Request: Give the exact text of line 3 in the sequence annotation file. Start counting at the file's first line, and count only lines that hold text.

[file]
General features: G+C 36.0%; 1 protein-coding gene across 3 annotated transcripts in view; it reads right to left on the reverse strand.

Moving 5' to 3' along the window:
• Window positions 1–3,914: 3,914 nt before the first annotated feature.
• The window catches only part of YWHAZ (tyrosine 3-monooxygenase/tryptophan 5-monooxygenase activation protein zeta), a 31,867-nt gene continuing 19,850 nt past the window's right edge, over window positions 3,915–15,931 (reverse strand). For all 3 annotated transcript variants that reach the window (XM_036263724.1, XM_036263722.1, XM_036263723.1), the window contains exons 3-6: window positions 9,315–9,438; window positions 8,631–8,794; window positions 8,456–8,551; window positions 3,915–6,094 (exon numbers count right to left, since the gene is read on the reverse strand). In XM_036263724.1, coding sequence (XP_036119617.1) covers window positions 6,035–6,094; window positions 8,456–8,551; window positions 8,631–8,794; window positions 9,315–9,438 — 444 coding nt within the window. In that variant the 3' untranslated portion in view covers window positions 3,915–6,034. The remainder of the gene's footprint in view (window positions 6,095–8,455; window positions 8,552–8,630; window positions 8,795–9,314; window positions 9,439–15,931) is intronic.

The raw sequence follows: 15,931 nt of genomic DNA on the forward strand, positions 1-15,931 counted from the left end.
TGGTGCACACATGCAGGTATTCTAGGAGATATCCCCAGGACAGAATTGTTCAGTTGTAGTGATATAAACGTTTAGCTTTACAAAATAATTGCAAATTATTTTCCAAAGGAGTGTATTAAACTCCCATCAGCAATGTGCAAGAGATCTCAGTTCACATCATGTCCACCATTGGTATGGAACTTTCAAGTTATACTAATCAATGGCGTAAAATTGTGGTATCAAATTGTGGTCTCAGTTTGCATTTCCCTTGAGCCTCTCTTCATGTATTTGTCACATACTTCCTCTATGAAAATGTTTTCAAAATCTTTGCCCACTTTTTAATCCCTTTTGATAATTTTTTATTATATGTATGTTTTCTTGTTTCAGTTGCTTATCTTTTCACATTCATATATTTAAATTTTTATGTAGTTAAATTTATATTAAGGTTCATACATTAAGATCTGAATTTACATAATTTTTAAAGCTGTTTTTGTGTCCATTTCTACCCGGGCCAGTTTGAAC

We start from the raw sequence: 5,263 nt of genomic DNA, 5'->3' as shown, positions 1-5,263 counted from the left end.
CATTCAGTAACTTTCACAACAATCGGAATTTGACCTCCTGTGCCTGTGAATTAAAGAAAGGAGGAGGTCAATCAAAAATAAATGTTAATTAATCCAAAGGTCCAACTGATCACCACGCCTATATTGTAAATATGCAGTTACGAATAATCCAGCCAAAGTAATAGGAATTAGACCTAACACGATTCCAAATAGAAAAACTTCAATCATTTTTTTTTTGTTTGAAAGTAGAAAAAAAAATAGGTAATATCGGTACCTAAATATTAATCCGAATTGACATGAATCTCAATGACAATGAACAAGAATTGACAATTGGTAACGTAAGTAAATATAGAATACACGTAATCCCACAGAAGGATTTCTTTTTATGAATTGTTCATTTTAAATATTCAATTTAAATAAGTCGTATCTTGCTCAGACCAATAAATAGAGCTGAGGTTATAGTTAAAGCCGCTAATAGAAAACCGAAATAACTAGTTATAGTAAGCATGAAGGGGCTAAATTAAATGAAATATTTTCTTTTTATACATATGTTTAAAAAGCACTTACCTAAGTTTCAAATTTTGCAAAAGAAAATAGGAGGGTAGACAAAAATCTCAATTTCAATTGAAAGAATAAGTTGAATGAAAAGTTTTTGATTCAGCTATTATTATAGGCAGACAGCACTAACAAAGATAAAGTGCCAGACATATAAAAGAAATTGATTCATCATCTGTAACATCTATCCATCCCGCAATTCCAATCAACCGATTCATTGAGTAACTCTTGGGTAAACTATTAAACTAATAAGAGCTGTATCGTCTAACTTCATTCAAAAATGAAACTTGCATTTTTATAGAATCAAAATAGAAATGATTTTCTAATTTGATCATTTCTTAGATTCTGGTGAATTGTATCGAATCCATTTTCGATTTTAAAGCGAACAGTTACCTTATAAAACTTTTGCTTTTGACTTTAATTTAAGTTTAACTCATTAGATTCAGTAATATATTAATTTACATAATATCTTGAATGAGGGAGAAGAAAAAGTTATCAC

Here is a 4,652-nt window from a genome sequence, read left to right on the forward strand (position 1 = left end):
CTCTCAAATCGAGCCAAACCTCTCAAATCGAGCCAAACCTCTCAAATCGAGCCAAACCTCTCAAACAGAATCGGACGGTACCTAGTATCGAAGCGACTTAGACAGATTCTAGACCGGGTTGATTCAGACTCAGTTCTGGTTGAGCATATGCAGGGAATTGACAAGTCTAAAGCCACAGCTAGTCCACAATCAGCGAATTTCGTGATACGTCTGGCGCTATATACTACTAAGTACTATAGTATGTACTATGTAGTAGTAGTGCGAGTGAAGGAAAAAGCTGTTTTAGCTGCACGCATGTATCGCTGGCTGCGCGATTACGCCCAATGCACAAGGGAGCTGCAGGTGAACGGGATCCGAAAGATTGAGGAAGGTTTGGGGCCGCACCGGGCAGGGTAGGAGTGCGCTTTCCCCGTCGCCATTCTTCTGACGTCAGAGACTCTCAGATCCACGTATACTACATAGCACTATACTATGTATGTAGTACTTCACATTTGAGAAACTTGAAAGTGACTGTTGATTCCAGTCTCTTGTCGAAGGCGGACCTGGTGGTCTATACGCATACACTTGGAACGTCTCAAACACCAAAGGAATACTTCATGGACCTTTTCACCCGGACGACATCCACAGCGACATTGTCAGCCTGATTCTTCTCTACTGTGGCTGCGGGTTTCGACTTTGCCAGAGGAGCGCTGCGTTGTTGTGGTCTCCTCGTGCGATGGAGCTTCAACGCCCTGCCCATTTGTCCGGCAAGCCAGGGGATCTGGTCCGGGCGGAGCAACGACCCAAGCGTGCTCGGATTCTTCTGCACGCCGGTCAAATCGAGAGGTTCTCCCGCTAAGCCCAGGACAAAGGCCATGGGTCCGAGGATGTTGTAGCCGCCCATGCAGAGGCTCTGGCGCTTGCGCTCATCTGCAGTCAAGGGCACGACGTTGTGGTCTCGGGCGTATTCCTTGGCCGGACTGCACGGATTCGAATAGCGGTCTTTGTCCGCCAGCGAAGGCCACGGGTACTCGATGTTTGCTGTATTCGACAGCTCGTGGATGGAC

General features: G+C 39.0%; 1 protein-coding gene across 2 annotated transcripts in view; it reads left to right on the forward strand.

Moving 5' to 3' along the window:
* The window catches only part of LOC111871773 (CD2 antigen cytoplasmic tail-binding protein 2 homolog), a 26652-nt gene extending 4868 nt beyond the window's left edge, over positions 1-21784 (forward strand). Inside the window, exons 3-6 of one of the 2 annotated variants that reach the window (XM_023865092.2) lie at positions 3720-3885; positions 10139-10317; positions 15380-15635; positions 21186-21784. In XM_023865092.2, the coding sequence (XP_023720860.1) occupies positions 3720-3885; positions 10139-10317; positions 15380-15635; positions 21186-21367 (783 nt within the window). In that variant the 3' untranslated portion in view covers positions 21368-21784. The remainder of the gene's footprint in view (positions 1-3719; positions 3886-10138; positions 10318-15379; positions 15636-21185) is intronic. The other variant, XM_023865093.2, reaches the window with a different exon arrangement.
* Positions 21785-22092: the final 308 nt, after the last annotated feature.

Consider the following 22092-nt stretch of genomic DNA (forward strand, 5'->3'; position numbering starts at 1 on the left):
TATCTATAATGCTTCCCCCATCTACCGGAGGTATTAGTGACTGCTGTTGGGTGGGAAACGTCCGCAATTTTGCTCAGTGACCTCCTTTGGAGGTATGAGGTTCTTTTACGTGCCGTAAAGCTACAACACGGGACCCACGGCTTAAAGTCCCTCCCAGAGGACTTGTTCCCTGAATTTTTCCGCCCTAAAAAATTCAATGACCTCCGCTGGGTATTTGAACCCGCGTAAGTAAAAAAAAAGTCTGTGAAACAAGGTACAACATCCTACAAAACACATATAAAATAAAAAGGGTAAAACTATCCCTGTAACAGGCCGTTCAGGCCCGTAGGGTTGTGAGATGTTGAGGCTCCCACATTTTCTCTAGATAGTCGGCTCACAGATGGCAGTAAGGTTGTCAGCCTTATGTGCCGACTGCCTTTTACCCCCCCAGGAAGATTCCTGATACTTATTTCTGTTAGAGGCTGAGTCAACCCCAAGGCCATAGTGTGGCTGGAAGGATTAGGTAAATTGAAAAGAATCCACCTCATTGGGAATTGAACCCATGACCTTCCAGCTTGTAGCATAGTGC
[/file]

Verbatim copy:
• Window positions 1–3,914: 3,914 nt before the first annotated feature.